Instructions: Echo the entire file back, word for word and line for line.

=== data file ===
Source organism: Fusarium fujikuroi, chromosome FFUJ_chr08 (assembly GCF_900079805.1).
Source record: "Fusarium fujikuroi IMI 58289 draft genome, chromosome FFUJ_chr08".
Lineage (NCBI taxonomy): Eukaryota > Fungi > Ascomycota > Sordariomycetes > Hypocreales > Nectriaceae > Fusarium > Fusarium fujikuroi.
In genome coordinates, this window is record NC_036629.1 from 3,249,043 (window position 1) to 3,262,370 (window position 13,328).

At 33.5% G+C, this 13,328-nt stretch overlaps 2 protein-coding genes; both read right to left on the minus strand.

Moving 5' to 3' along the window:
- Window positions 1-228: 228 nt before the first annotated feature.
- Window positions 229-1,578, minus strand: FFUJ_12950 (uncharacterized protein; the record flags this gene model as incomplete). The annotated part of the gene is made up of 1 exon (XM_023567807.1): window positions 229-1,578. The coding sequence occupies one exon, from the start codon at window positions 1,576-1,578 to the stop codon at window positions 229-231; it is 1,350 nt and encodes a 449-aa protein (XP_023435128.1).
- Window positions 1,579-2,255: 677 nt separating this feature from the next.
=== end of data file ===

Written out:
Source organism: Fusarium fujikuroi, chromosome FFUJ_chr08 (assembly GCF_900079805.1).
Source record: "Fusarium fujikuroi IMI 58289 draft genome, chromosome FFUJ_chr08".
Lineage (NCBI taxonomy): Eukaryota > Fungi > Ascomycota > Sordariomycetes > Hypocreales > Nectriaceae > Fusarium > Fusarium fujikuroi.
In genome coordinates, this window is record NC_036629.1 from 3,249,043 (window position 1) to 3,262,370 (window position 13,328).

At 33.5% G+C, this 13,328-nt stretch overlaps 2 protein-coding genes; both read right to left on the minus strand.

Moving 5' to 3' along the window:
- Window positions 1-228: 228 nt before the first annotated feature.
- Window positions 229-1,578, minus strand: FFUJ_12950 (uncharacterized protein; the record flags this gene model as incomplete). The annotated part of the gene is made up of 1 exon (XM_023567807.1): window positions 229-1,578. The coding sequence occupies one exon, from the start codon at window positions 1,576-1,578 to the stop codon at window positions 229-231; it is 1,350 nt and encodes a 449-aa protein (XP_023435128.1).
- Window positions 1,579-2,255: 677 nt separating this feature from the next.